Bouncy but marginally deranged popsike from this mystery band
Year of Release: 1968
Arguing about what constitutes a "psychedelic" record has been an intense political debate for collectors for decades now. People the length and breadth of the country have screamed and shouted at each other in pubs demanding to know what exactly is so "way out" about the contents of some of the "Rubble" series. Why, I even have a scar on my forehead from the time someone angrily threw a copy of Barnaby Rudge's "Joe Organ & Co" at me, yelling the words "You couldn't listen to that while taking a trip, you moron, it sounds like a third-rate sixties Bowie out-take" (Some of the above may be lies).
I'm using the word "psychedelic" to describe this record advisedly, then. It's hardly "See Emily Play", but then again... both sides are infused with a pie-eyed, child-like worldview, and arrangements which are prone to sharp diversions. "Tree Dog Song" on the A-side has one of the worst and most irritatingly child-like intros in the world, but gradually settles down into sounding like The Kinks at their most skewiff and countrified singing about God knows what.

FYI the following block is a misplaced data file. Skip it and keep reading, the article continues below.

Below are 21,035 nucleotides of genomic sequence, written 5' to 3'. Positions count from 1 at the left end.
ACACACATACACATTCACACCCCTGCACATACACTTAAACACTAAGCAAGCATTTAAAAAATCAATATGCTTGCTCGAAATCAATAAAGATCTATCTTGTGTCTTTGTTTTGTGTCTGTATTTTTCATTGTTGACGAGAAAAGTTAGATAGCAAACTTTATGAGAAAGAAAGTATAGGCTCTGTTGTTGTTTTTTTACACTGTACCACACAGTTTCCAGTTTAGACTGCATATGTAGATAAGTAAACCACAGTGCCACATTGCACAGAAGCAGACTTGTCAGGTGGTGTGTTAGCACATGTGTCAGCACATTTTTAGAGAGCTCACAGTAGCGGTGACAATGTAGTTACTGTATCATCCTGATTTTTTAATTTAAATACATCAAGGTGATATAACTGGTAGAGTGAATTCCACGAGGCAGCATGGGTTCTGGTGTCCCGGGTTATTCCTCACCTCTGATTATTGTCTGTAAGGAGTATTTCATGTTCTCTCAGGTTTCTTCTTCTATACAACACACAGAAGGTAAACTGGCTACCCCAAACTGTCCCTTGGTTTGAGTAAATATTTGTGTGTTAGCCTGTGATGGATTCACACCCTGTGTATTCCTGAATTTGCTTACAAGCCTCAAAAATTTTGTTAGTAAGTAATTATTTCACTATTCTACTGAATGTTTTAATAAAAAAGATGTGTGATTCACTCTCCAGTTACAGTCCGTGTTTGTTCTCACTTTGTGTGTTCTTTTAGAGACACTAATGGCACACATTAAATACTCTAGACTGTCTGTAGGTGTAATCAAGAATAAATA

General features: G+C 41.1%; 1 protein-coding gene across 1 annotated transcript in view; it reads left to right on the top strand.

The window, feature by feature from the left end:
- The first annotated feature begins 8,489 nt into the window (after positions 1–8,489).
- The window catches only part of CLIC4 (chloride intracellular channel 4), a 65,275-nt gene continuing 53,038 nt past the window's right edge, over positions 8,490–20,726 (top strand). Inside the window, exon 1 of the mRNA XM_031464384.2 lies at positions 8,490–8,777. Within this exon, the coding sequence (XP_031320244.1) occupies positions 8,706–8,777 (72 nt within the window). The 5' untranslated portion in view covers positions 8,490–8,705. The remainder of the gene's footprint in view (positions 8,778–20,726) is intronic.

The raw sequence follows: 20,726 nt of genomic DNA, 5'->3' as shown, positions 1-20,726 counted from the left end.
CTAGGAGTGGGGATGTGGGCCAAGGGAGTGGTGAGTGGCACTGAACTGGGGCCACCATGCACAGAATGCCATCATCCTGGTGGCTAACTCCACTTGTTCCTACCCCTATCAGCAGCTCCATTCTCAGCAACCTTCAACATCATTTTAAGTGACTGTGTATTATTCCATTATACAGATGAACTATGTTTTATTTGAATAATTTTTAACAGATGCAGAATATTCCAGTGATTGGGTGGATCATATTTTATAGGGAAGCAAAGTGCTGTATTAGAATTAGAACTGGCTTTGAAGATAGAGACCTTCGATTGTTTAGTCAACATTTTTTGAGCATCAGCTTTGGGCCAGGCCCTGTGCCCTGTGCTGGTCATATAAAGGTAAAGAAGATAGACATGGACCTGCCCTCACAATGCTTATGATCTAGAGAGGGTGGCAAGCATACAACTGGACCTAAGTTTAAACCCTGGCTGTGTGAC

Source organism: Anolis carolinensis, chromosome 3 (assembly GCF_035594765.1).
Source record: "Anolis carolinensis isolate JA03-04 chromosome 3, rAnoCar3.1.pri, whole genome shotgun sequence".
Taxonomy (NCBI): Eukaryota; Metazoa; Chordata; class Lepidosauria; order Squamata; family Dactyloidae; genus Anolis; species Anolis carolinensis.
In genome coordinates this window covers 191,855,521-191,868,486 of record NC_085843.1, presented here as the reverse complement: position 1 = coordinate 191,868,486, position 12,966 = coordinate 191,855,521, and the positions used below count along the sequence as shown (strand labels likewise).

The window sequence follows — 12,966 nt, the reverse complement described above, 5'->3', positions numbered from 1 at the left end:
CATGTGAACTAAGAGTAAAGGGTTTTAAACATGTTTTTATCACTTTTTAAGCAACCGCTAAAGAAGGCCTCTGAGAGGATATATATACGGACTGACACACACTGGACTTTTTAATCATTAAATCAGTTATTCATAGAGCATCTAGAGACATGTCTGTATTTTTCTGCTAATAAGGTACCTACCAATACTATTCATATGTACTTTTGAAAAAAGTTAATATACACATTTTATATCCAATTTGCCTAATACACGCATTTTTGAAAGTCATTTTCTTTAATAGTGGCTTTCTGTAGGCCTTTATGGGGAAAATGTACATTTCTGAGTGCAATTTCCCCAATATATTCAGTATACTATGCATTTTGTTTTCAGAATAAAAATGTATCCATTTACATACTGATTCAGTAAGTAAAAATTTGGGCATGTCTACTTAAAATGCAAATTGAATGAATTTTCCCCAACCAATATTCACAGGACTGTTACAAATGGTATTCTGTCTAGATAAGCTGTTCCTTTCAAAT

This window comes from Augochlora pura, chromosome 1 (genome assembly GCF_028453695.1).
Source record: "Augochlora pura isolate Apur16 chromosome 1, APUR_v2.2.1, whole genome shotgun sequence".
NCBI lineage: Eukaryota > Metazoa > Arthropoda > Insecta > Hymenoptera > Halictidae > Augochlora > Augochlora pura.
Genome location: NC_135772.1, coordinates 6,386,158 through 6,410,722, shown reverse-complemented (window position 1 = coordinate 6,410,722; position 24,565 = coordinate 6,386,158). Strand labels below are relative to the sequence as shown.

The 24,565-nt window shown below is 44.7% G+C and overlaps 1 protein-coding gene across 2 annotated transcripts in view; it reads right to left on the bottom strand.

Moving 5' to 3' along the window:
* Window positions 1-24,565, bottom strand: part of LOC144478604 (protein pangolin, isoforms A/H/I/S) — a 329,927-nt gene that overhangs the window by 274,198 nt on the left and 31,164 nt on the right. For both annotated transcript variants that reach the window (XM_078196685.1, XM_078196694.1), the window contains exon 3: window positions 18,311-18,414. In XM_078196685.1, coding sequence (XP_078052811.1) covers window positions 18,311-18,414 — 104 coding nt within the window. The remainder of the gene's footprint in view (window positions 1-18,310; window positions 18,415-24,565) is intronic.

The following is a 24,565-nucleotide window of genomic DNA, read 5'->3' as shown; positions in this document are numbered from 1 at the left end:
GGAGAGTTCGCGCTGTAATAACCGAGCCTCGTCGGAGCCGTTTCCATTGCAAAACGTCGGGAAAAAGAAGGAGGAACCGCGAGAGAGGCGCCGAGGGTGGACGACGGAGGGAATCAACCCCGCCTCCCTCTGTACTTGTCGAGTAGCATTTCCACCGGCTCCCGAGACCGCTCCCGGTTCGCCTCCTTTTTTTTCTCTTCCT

The B-side is the real winner for me here, though, delivering absurd lyrics about domestic failures and marital break-up over a melancholy organ sound and insistent, minimal, chiming guitar line. "Oh Henry... I know that the rhubarb pie was under-done/ and your cricket pads were stained with eggy juice" the singer explains, and it's hard not to empathise. Henry sounds like a monster. The song also has a McCartney-esque bounce to it which is compelling.
The identity of The Almond Lettuce is something of a mystery. They had a second single out on Philips in 1969 called "The Magic Circle", which tends to be the more sought-after effort. Nestling on the flip of that record is another absurdity, "Twenty Weary Miles", which contains deliberate flat notes and disorientating subtle key changes and missed beats, and takes more than one listen to settle into. It's not exactly Kevin Shields styled stuff, but it's certainly interesting. When I first bought a copy of "Tree Dog Song" earlier this year, it had to be returned as it was quite warped and the sound was noticeably see-sawing - I ended up having an argument with the seller who seemed to be arguing it sounded fine. If you were being generous, you could assume he was just confused by their other record.
Meanwhile, the "Tapestry of Delights" - a notable bible for all things sixties - has only this piece of information to offer on the band: "A late sixties outfit whose two awful singles are often described as psychedelic but seem far from it". Oh dear. It looks as if I've got a pub car park appointment with Vernon Joynson and Mike Warth to give them both a thorough shoeing.